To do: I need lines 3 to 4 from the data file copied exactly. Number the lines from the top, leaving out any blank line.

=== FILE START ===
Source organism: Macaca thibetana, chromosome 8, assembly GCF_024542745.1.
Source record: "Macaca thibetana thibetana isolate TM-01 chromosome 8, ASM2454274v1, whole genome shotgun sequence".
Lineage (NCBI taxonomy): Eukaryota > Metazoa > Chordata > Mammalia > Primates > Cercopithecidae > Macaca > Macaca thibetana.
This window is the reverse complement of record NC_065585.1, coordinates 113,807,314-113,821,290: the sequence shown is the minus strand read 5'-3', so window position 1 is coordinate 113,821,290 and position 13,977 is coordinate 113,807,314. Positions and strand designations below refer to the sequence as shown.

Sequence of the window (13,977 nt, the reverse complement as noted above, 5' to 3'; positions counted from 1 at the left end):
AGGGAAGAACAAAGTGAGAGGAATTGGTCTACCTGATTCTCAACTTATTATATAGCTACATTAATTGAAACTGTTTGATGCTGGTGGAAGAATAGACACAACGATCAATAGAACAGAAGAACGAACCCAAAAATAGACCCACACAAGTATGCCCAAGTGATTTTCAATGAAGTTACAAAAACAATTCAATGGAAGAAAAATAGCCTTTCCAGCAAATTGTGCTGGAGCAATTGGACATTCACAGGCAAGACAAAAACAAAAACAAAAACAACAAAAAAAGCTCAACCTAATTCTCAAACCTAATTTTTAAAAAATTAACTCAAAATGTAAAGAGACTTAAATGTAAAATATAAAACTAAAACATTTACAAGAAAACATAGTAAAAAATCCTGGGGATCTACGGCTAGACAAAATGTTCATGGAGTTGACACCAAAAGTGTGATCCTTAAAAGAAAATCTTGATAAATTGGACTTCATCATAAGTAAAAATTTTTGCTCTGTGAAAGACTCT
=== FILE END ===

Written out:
Lineage (NCBI taxonomy): Eukaryota > Metazoa > Chordata > Mammalia > Primates > Cercopithecidae > Macaca > Macaca thibetana.
This window is the reverse complement of record NC_065585.1, coordinates 113,807,314-113,821,290: the sequence shown is the minus strand read 5'-3', so window position 1 is coordinate 113,821,290 and position 13,977 is coordinate 113,807,314. Positions and strand designations below refer to the sequence as shown.